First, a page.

Teen dating and emotions
Dating isn’t just about building social skills or finding a romantic partner; it’s an opportunity to learn about your personal values, needs, and desires.
In addition, spending time with others is a way to identify what you like and don’t like in other people—and in yourself. The CDC reports that in 2015, 30 percent of teenagers who were surveyed reported that they had had intercourse during the previous three months.
The important thing is that these beliefs are communicated clearly and that the opportunity to talk is always left open.
Sources: The Guttmacher Institute, Centers for Disease Control and Prevention, the Henry J.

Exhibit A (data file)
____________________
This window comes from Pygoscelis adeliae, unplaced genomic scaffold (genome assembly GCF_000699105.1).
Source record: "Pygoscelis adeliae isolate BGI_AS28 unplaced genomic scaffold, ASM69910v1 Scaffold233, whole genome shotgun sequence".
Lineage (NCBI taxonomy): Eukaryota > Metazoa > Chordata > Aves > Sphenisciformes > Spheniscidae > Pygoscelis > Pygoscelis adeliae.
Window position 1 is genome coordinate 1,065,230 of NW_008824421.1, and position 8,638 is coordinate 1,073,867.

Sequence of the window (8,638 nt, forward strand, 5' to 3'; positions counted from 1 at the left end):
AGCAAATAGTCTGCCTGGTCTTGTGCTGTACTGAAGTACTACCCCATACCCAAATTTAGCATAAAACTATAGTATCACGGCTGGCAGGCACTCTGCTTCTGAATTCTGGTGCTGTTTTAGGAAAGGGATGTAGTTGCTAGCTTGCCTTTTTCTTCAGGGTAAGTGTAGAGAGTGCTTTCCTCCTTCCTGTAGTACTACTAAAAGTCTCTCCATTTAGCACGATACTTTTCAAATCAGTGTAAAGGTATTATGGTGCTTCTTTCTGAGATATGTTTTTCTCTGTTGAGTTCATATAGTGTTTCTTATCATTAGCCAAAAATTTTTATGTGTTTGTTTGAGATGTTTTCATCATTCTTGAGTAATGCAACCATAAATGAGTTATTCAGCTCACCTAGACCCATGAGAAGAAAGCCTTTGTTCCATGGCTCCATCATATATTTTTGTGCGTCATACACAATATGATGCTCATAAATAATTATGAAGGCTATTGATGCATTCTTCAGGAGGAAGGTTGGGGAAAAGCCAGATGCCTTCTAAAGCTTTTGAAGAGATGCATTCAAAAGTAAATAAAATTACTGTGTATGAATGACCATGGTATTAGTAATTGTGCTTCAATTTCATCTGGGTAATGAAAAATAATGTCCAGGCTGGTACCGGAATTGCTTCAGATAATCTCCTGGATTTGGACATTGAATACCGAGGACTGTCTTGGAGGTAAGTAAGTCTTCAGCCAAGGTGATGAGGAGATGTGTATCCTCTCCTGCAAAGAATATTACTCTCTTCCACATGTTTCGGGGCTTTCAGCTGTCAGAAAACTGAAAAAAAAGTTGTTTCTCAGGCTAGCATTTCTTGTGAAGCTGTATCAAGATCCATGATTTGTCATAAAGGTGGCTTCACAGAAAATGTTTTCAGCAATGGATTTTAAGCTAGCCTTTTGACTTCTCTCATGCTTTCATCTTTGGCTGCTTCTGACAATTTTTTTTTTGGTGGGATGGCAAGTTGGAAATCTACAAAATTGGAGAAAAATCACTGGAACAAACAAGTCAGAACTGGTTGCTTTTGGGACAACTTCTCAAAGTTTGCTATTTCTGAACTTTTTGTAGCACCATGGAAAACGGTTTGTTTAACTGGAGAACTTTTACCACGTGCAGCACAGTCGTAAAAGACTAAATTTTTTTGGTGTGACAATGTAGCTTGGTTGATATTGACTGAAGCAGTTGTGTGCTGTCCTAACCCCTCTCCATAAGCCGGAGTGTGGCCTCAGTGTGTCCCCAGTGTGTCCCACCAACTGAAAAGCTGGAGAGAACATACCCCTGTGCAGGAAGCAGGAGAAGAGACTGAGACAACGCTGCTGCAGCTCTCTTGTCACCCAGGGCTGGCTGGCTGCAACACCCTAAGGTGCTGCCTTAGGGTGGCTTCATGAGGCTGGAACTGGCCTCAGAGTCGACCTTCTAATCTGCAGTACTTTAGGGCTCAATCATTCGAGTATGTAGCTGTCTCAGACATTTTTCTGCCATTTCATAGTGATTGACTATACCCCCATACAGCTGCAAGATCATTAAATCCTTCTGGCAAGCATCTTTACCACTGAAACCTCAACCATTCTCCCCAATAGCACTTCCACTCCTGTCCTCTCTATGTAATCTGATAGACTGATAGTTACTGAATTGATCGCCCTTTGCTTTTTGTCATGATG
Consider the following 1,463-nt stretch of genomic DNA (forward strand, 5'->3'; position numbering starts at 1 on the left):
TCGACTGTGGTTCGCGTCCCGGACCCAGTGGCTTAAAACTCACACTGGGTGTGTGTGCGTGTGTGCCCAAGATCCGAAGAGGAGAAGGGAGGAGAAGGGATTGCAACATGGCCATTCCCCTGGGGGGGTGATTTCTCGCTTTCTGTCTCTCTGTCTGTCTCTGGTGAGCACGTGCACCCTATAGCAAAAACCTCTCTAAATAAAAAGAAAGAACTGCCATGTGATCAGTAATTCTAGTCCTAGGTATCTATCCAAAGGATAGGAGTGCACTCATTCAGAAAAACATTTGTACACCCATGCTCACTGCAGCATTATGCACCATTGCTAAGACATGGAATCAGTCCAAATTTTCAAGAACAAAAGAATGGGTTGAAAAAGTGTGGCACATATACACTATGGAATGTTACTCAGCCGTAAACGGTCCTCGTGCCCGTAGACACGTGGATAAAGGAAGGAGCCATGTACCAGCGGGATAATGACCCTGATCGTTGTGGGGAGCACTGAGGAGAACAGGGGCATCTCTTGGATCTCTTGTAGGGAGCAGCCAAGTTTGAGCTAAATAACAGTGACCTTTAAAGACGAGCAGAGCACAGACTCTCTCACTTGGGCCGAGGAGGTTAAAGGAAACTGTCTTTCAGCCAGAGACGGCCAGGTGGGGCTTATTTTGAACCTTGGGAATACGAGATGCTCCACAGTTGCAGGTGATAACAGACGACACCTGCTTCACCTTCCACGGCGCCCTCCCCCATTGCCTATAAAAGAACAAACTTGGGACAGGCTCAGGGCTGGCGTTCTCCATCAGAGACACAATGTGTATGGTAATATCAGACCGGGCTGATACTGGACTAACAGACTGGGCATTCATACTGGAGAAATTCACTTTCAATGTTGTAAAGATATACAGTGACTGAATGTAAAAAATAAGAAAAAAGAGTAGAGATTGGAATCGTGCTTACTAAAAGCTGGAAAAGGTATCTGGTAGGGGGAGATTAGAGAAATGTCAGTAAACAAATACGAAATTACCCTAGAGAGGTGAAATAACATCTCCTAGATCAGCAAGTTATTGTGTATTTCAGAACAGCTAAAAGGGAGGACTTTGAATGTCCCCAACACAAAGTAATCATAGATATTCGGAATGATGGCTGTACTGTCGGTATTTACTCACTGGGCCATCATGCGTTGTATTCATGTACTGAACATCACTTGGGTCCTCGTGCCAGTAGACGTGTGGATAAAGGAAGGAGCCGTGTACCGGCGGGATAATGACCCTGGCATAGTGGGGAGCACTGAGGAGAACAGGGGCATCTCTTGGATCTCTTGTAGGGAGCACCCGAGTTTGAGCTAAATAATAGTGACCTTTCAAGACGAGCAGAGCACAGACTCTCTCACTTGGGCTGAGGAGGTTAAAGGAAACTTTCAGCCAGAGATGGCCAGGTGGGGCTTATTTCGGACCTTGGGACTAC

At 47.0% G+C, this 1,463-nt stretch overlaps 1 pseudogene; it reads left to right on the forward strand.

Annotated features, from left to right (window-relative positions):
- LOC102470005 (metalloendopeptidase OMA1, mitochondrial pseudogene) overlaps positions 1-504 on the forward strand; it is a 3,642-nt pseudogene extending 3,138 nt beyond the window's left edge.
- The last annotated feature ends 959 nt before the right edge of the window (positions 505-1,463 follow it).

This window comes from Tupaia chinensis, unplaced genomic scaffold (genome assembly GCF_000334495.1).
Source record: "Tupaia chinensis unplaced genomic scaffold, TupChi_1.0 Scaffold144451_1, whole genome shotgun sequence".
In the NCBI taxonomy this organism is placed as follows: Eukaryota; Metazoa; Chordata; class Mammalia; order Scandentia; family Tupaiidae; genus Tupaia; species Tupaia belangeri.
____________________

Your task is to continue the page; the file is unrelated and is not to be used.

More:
Many adolescents feel that the changes they’re experiencing due to teenage hormones are weird, freakish, or unnatural.
As children enter their teenage years, it’s important for them to have a support system they can rely on.
Parents, siblings, counselors, teachers, and good friends can provide strength and advice as teens navigate this challenging, exciting time in their lives.
Teens should never rush into intimacy because they’re afraid of being the only virgin in their class; there are probably a lot more abstinent teens in their peer group than they think.
Teens who feel comfortable talking openly to a parent or another adult about sex may be less likely to go through an unplanned pregnancy or contract an STD.
Learning about sexuality is a vital part of growing up.